And this is why gun owners won't trust any gun control law, or gun control advocate, with anything. They will lie about wanting to ban guns; they will lie about keeping lists of gun owners explicitly forbidden by law. That means the law is no defense. The only thing stopping the government from confiscating guns is the fact that the people have guns.
If finding someone to vouch for you or signing an affidavit is enough to vote without an ID, rampant voter fraud is both inevitable and undetectable. Imagine a busload of people traveling from polling station to polling station, voting once at each one. Imagine hundreds or thousands of those buses running all over the single votes of honest citizens.
The thing is, it's not Constitutional to shut down all mosques or ban all muslims from the United States. It IS constitutional to investigate mosques preaching terrorism and shut down those who do, particularly when those mosques are linked to individuals who then conduct attacks. Hopefully, that is only a small fraction of mosques in the US. And similarly, it is constitutional (and wise!) to reject potential immigrants who pose a significant risk of becoming terrorists.
9 government employees charged in Flint water coverup
Just because you put the government in charge of something doesn't mean the people within the government will necessarily act altruistically. In practice, it often produces the exact opposite, by placing public officials beyond accountability.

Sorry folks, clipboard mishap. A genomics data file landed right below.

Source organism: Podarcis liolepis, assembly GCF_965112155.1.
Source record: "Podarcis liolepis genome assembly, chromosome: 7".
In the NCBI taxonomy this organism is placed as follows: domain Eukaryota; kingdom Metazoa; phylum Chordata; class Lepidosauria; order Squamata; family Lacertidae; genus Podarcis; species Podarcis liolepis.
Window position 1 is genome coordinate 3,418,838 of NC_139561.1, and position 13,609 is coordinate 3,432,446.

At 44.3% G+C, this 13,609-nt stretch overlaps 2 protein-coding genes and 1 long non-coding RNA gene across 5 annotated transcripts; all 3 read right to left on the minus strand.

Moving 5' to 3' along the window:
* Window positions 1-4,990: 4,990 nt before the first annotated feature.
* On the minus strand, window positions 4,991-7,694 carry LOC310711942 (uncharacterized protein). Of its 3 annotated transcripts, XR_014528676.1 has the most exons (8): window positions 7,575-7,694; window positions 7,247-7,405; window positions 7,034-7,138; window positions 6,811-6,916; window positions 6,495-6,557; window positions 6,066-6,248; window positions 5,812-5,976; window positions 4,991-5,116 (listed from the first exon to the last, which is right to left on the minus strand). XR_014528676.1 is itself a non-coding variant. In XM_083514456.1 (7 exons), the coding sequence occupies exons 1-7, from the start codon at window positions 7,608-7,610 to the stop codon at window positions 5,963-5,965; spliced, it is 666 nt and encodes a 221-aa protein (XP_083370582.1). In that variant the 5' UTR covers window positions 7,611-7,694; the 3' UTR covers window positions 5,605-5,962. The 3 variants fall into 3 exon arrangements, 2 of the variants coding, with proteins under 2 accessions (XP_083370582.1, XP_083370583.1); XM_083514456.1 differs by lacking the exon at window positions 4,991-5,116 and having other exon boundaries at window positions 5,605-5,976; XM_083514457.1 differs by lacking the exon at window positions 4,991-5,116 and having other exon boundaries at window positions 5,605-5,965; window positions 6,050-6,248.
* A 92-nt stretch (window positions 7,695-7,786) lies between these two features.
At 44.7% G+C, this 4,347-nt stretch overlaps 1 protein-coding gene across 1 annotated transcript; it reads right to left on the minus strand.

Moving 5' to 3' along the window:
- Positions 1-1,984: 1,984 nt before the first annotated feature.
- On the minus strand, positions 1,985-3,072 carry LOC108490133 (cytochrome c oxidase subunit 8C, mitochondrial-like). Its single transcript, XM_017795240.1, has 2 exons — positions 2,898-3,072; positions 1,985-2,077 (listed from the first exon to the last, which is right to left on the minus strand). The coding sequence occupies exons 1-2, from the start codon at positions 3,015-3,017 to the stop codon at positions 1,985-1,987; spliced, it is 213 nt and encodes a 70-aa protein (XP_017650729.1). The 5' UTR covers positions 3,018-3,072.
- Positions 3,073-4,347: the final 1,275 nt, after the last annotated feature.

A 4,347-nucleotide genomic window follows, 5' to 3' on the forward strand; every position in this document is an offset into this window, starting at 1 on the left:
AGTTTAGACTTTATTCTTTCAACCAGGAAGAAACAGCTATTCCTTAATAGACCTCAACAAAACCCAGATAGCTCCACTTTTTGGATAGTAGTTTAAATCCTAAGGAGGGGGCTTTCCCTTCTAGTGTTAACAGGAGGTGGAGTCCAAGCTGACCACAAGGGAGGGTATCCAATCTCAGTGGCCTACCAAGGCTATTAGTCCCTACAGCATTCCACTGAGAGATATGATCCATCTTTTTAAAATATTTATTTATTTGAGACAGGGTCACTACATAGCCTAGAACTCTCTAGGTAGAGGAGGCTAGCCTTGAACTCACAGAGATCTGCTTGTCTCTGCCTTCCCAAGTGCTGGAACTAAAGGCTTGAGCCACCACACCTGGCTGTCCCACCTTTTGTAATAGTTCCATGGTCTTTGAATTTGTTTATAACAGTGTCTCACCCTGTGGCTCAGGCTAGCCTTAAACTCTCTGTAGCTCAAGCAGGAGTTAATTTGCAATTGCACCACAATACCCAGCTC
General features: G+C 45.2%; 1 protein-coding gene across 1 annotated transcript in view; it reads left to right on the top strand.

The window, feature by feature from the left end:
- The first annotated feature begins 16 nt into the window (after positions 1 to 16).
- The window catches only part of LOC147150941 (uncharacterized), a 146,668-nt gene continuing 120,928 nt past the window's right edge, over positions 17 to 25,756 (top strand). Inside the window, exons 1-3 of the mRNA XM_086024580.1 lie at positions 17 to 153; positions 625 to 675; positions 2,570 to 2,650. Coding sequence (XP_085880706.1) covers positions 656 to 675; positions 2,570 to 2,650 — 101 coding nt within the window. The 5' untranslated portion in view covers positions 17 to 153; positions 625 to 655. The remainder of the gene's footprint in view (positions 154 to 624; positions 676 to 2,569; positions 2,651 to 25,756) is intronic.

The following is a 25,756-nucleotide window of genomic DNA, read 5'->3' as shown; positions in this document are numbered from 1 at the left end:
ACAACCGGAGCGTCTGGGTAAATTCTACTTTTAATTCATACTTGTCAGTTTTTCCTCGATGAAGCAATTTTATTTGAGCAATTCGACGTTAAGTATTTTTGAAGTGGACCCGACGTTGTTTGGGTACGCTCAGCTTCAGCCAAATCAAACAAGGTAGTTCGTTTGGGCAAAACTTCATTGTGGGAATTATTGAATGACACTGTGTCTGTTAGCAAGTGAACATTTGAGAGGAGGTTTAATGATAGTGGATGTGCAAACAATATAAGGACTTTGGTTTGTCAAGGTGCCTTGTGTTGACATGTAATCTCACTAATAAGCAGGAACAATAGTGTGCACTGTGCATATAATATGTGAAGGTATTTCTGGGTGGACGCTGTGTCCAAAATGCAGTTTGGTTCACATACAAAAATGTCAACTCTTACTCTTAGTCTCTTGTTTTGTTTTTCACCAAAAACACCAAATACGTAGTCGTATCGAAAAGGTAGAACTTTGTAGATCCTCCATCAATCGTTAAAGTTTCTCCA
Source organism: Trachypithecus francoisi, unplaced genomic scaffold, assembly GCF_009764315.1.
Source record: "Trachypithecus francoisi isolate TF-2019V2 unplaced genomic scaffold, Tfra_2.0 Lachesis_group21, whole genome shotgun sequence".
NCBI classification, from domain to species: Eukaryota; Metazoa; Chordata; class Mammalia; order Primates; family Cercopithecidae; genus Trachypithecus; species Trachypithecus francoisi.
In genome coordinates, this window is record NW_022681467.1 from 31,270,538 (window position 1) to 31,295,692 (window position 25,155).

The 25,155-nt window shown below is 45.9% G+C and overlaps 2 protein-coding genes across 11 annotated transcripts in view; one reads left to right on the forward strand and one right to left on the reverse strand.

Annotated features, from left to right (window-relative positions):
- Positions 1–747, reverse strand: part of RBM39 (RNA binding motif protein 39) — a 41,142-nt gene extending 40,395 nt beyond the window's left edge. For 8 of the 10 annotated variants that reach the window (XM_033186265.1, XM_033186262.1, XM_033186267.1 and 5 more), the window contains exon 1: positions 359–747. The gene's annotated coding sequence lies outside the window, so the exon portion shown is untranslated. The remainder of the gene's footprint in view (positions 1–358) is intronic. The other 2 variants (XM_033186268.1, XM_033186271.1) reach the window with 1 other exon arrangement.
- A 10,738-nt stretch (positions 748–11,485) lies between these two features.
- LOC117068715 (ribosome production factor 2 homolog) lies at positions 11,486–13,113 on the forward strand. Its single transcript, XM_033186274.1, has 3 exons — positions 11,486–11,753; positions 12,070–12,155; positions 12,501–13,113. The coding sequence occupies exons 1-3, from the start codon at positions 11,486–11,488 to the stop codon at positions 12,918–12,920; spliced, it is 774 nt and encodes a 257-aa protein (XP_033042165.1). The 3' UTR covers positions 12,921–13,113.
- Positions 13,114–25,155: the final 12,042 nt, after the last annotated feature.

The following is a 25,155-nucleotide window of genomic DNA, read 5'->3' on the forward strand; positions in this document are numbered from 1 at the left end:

Reid admits to violating election law but government won't prosecute
There seems to be a very evident political bias in these decisions concerning prosecution for campaign law violations. Leave aside for the moment whether the rules are a good idea or a Constitutional law. Just look at the decisions. Lerner: Not prosecuted. Clintons: Not prosecuted (on many, many possible charges). All Democrats. But a left-wing prosecutor in Austin, TX goes on a revenge kick and invents something to charge a sitting Republican governor with a crime and take him out of the presidential primary. The same office charges the Republican speaker of the Texas House with campaign finance violations, ending his political career. Years later, with an expensive appeal, he is cleared of the charges. But where does he go to get his political career back?